According to CBC News, Ontario’s Resource Productivity & Recovery Authority (RPRA), which oversees recycling in the province, may soon impose fines of $200,000 or more on the province's tire manufacturers.

According to the agency, the five companies in Ontario that collect and recycle end-of-life tires are all not in compliance with provincial legislation. The orders allege that throughout the province, the industry is not providing enough sites that collect used tires.

The orders are significant because they include threats of financial penalties that could hit any or all the companies that bring tires into Ontario. That includes the big-name tire manufacturers, such as Goodyear, BFGoodrich, Michelin and Pirelli, as well as the major auto makers, such as GM, Ford, Toyota and Honda.

The government wants to keep tires out of landfills since they are one of the single largest sources of waste. The most recent year for which statistics are available is 2021, when producers gathered 156,000 tons of used tires. That's the equivalent of 14.7 million passenger vehicle tires.

According to a statement from the RPRA, it warned tire manufacturers about "shortfalls" in their collection system a year ago. The agency says a sample of sites that are supposed to collect used tires found that 35% weren't actually doing so.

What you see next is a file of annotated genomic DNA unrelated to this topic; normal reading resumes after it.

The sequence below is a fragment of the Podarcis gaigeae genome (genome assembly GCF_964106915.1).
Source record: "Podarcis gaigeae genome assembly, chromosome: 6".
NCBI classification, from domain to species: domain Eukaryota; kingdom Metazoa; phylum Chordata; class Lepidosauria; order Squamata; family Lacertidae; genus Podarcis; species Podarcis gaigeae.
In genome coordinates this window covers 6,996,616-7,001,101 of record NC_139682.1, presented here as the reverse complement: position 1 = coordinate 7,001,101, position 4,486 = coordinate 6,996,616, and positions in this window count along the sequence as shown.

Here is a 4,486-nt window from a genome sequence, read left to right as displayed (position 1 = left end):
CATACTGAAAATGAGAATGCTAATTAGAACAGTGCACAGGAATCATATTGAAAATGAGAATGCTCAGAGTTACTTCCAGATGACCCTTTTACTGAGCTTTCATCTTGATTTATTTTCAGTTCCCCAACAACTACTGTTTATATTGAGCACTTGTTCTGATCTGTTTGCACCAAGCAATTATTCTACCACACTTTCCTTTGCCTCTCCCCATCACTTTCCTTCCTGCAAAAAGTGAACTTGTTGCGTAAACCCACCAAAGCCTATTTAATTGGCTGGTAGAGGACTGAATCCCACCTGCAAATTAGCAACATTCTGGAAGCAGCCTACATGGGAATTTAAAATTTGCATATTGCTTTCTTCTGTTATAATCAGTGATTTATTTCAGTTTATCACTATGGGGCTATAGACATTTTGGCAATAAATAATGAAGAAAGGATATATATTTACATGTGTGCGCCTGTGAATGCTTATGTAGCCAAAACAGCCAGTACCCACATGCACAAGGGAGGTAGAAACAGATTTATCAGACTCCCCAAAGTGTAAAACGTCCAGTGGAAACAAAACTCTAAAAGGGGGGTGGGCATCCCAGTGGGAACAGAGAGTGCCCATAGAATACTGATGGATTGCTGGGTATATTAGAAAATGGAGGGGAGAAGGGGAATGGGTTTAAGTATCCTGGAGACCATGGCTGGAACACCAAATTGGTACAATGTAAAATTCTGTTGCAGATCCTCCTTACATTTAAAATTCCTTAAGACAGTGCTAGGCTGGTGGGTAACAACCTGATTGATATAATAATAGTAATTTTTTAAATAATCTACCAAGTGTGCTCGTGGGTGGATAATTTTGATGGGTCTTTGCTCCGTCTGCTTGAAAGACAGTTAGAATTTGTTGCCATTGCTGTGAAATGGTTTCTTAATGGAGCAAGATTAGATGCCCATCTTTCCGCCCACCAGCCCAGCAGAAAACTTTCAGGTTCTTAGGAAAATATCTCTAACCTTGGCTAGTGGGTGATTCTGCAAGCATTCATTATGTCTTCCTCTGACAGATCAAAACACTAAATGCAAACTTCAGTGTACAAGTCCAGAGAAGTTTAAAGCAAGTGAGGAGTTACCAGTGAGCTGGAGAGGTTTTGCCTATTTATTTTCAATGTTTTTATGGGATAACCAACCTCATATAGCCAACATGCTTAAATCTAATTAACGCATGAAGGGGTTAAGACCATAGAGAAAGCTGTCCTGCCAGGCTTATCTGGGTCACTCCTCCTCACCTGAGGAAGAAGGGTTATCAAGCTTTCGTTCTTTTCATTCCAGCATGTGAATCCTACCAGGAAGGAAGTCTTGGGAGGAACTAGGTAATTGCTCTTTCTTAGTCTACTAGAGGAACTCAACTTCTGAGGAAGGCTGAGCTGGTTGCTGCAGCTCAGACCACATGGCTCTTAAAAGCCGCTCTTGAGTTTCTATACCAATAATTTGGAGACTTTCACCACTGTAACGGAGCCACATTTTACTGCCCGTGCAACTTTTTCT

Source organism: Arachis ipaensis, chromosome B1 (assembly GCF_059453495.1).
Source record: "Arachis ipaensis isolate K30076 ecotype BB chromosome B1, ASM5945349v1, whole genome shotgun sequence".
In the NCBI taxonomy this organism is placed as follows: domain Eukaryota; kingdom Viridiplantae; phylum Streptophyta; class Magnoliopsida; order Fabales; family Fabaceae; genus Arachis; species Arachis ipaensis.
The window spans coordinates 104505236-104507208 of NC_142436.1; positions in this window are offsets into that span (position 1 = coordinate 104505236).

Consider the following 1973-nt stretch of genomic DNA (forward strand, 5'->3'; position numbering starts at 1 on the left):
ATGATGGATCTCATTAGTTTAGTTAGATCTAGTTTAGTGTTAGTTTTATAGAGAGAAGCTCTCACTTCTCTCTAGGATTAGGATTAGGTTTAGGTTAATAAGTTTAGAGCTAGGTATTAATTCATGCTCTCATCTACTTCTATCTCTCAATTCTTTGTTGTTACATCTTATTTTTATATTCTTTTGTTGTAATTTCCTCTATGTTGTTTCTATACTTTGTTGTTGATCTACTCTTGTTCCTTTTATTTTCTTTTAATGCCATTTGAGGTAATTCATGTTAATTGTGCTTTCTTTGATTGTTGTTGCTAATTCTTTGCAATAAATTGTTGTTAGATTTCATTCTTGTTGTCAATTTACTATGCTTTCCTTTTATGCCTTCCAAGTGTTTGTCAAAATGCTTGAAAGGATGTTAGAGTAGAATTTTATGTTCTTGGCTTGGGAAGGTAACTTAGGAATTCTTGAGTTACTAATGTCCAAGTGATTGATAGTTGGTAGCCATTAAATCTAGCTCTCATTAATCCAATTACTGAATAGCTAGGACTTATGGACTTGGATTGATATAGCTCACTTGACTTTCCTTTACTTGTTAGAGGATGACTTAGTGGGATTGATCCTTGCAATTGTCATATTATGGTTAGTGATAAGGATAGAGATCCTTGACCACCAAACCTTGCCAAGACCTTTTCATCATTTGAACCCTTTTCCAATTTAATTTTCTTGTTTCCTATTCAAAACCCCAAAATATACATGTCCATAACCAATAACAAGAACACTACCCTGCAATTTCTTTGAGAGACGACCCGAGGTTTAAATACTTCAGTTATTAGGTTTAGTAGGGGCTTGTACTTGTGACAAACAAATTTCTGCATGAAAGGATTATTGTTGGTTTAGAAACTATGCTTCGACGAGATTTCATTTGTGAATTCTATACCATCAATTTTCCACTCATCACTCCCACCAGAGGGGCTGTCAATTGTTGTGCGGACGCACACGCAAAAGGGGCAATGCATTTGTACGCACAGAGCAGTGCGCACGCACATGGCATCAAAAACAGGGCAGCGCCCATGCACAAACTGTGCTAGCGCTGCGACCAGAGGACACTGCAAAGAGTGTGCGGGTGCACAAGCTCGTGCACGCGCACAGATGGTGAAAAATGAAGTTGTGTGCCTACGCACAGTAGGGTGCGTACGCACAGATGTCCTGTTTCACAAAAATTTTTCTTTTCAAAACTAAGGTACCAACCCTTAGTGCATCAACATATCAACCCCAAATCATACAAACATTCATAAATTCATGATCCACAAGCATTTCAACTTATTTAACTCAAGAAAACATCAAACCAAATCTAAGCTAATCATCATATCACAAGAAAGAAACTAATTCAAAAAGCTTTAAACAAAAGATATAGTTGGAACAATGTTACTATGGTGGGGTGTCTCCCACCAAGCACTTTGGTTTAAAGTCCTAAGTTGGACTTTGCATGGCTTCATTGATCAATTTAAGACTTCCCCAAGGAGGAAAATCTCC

The agency claims that of the sites that do accept used tires, half of them charge customers a fee to collect them and half reject tires on rims, both of which go against provincial regulations.

The orders give the producers two months to prove through an external audit that their collection system complies with the rules. If they fail to do so, the orders say the companies could face penalties of up to $200,000 plus what's called "economic benefit," the money they saved by not complying.

The largest of the five tire recycling organizations in Ontario is called eTracks Tire Management Systems. It represents all of the major brand-name tire manufacturers, all the auto makers and some auto importers, making it responsible for some 80% of the volume of used tire collection in Ontario. Its chief executive, Steve Meldrum, says eTracks will work with the regulator and the other producer organizations to fulfil what's set out in the compliance order.

Meldrum says eTracks has about 6,700 collection sites across Ontario, most of them garages. He says it would be helpful for RPRA to provide more detail about its finding that 35% of sites were not collecting used tires.

CBC News asked the agency to provide more specifics about the findings of its investigation, but officials declined.

They did however point to regulations that require one collection site for every 3,000 people in a municipality, which means Toronto needs more than 900 locations alone.

In 2023, under the terms of provincial regulations, the tire industry is required to collect approximately 16 million end-of-life tires and manage them by either recycling, retreading or reuse.

As part of legislation brought in by the previous Liberal government, tires became the first material subject to what Ontario calls individual producer responsibility, starting from 2019. The law requires companies that make or import such items as tires, batteries, light bulbs and computers to be accountable for collecting their products at the end of their life cycle and managing their reuse, recycling or disposal.

Source: CBC News.